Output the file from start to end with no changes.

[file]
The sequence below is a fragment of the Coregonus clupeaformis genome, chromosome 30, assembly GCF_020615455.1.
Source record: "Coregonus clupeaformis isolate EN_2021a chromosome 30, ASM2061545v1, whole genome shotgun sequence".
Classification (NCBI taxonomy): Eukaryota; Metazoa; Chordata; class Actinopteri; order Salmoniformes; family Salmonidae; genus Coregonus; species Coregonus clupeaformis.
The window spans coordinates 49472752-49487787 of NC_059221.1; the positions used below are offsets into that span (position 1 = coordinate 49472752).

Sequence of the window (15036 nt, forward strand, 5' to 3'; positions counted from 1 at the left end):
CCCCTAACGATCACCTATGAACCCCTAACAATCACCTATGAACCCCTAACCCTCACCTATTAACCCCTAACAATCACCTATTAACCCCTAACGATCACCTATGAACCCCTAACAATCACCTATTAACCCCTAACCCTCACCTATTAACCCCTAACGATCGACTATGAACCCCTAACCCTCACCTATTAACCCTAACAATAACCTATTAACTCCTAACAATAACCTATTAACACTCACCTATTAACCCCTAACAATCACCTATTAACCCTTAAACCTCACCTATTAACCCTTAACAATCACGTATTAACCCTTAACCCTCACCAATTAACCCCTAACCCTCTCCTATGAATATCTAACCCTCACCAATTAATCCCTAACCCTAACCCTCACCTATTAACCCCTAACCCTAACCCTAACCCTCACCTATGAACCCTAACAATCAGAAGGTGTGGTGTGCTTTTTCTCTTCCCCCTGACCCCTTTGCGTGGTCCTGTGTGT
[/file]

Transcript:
The sequence below is a fragment of the Coregonus clupeaformis genome, chromosome 30, assembly GCF_020615455.1.
Source record: "Coregonus clupeaformis isolate EN_2021a chromosome 30, ASM2061545v1, whole genome shotgun sequence".
Classification (NCBI taxonomy): Eukaryota; Metazoa; Chordata; class Actinopteri; order Salmoniformes; family Salmonidae; genus Coregonus; species Coregonus clupeaformis.
The window spans coordinates 49472752-49487787 of NC_059221.1; the positions used below are offsets into that span (position 1 = coordinate 49472752).

Sequence of the window (15036 nt, forward strand, 5' to 3'; positions counted from 1 at the left end):
CCCCTAACGATCACCTATGAACCCCTAACAATCACCTATGAACCCCTAACCCTCACCTATTAACCCCTAACAATCACCTATTAACCCCTAACGATCACCTATGAACCCCTAACAATCACCTATTAACCCCTAACCCTCACCTATTAACCCCTAACGATCGACTATGAACCCCTAACCCTCACCTATTAACCCTAACAATAACCTATTAACTCCTAACAATAACCTATTAACACTCACCTATTAACCCCTAACAATCACCTATTAACCCTTAAACCTCACCTATTAACCCTTAACAATCACGTATTAACCCTTAACCCTCACCAATTAACCCCTAACCCTCTCCTATGAATATCTAACCCTCACCAATTAATCCCTAACCCTAACCCTCACCTATTAACCCCTAACCCTAACCCTAACCCTCACCTATGAACCCTAACAATCAGAAGGTGTGGTGTGCTTTTTCTCTTCCCCCTGACCCCTTTGCGTGGTCCTGTGTGT